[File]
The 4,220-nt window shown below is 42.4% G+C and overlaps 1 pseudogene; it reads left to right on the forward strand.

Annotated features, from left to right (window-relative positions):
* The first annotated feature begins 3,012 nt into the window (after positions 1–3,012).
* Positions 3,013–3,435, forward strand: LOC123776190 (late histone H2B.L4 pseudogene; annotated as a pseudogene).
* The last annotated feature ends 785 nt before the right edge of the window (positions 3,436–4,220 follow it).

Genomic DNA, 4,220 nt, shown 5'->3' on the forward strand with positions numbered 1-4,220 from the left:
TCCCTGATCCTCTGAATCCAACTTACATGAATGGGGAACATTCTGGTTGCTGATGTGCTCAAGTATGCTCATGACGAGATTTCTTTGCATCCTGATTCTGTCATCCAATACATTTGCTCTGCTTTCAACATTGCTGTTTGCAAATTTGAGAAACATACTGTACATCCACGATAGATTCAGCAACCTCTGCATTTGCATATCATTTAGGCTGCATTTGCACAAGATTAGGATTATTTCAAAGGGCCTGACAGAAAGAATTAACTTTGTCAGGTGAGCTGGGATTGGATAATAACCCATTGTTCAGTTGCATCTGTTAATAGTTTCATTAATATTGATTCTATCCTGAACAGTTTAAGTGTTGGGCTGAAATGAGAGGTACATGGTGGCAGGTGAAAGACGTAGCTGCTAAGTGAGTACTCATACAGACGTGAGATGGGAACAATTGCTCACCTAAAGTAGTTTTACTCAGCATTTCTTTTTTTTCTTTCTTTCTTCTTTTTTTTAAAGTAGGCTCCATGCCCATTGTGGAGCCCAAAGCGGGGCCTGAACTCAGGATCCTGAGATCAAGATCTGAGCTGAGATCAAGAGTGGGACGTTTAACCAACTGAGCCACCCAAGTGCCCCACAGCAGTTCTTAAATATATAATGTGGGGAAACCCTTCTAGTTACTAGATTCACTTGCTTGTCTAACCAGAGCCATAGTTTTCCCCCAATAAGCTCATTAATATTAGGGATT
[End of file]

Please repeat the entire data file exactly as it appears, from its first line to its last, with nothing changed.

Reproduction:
The 4,220-nt window shown below is 42.4% G+C and overlaps 1 pseudogene; it reads left to right on the forward strand.

Annotated features, from left to right (window-relative positions):
* The first annotated feature begins 3,012 nt into the window (after positions 1–3,012).
* Positions 3,013–3,435, forward strand: LOC123776190 (late histone H2B.L4 pseudogene; annotated as a pseudogene).
* The last annotated feature ends 785 nt before the right edge of the window (positions 3,436–4,220 follow it).

Genomic DNA, 4,220 nt, shown 5'->3' on the forward strand with positions numbered 1-4,220 from the left:
TCCCTGATCCTCTGAATCCAACTTACATGAATGGGGAACATTCTGGTTGCTGATGTGCTCAAGTATGCTCATGACGAGATTTCTTTGCATCCTGATTCTGTCATCCAATACATTTGCTCTGCTTTCAACATTGCTGTTTGCAAATTTGAGAAACATACTGTACATCCACGATAGATTCAGCAACCTCTGCATTTGCATATCATTTAGGCTGCATTTGCACAAGATTAGGATTATTTCAAAGGGCCTGACAGAAAGAATTAACTTTGTCAGGTGAGCTGGGATTGGATAATAACCCATTGTTCAGTTGCATCTGTTAATAGTTTCATTAATATTGATTCTATCCTGAACAGTTTAAGTGTTGGGCTGAAATGAGAGGTACATGGTGGCAGGTGAAAGACGTAGCTGCTAAGTGAGTACTCATACAGACGTGAGATGGGAACAATTGCTCACCTAAAGTAGTTTTACTCAGCATTTCTTTTTTTTCTTTCTTTCTTCTTTTTTTTAAAGTAGGCTCCATGCCCATTGTGGAGCCCAAAGCGGGGCCTGAACTCAGGATCCTGAGATCAAGATCTGAGCTGAGATCAAGAGTGGGACGTTTAACCAACTGAGCCACCCAAGTGCCCCACAGCAGTTCTTAAATATATAATGTGGGGAAACCCTTCTAGTTACTAGATTCACTTGCTTGTCTAACCAGAGCCATAGTTTTCCCCCAATAAGCTCATTAATATTAGGGATT